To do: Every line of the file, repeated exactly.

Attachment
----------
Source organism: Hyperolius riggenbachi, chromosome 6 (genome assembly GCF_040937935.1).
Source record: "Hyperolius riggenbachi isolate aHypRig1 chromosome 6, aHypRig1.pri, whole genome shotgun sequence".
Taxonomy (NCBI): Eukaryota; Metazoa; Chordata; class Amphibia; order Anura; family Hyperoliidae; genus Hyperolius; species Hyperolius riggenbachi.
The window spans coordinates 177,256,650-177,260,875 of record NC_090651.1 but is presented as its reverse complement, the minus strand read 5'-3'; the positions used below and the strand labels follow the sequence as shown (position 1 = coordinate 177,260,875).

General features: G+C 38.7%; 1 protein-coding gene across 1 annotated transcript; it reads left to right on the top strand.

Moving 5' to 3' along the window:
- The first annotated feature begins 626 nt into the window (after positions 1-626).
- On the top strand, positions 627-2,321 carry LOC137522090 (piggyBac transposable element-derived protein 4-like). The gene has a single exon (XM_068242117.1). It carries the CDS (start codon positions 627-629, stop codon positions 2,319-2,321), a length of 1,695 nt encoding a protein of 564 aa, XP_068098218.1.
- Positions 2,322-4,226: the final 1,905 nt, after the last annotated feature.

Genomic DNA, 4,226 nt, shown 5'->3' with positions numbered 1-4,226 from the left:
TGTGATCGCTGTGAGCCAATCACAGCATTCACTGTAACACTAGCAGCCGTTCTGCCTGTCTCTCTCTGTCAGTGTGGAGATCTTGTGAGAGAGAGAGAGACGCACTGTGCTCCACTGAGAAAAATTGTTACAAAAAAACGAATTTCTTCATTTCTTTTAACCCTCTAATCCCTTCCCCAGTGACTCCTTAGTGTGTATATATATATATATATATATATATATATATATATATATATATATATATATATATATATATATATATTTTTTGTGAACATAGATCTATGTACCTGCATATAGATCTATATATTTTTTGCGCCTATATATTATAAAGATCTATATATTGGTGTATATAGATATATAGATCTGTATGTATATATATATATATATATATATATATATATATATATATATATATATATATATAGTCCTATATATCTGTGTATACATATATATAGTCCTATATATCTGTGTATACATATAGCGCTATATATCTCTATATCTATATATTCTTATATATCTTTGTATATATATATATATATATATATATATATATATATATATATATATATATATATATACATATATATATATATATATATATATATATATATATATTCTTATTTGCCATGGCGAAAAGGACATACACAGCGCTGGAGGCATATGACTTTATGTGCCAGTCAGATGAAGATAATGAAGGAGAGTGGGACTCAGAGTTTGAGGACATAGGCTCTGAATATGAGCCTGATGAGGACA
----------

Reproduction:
Source organism: Hyperolius riggenbachi, chromosome 6 (genome assembly GCF_040937935.1).
Source record: "Hyperolius riggenbachi isolate aHypRig1 chromosome 6, aHypRig1.pri, whole genome shotgun sequence".
Taxonomy (NCBI): Eukaryota; Metazoa; Chordata; class Amphibia; order Anura; family Hyperoliidae; genus Hyperolius; species Hyperolius riggenbachi.
The window spans coordinates 177,256,650-177,260,875 of record NC_090651.1 but is presented as its reverse complement, the minus strand read 5'-3'; the positions used below and the strand labels follow the sequence as shown (position 1 = coordinate 177,260,875).

General features: G+C 38.7%; 1 protein-coding gene across 1 annotated transcript; it reads left to right on the top strand.

Moving 5' to 3' along the window:
- The first annotated feature begins 626 nt into the window (after positions 1-626).
- On the top strand, positions 627-2,321 carry LOC137522090 (piggyBac transposable element-derived protein 4-like). The gene has a single exon (XM_068242117.1). It carries the CDS (start codon positions 627-629, stop codon positions 2,319-2,321), a length of 1,695 nt encoding a protein of 564 aa, XP_068098218.1.
- Positions 2,322-4,226: the final 1,905 nt, after the last annotated feature.

Genomic DNA, 4,226 nt, shown 5'->3' with positions numbered 1-4,226 from the left:
TGTGATCGCTGTGAGCCAATCACAGCATTCACTGTAACACTAGCAGCCGTTCTGCCTGTCTCTCTCTGTCAGTGTGGAGATCTTGTGAGAGAGAGAGAGACGCACTGTGCTCCACTGAGAAAAATTGTTACAAAAAAACGAATTTCTTCATTTCTTTTAACCCTCTAATCCCTTCCCCAGTGACTCCTTAGTGTGTATATATATATATATATATATATATATATATATATATATATATATATATATATATATATATATATATTTTTTGTGAACATAGATCTATGTACCTGCATATAGATCTATATATTTTTTGCGCCTATATATTATAAAGATCTATATATTGGTGTATATAGATATATAGATCTGTATGTATATATATATATATATATATATATATATATATATATATATATATATATATATAGTCCTATATATCTGTGTATACATATATATAGTCCTATATATCTGTGTATACATATAGCGCTATATATCTCTATATCTATATATTCTTATATATCTTTGTATATATATATATATATATATATATATATATATATATATATATATATATATATATACATATATATATATATATATATATATATATATATATATTCTTATTTGCCATGGCGAAAAGGACATACACAGCGCTGGAGGCATATGACTTTATGTGCCAGTCAGATGAAGATAATGAAGGAGAGTGGGACTCAGAGTTTGAGGACATAGGCTCTGAATATGAGCCTGATGAGGACA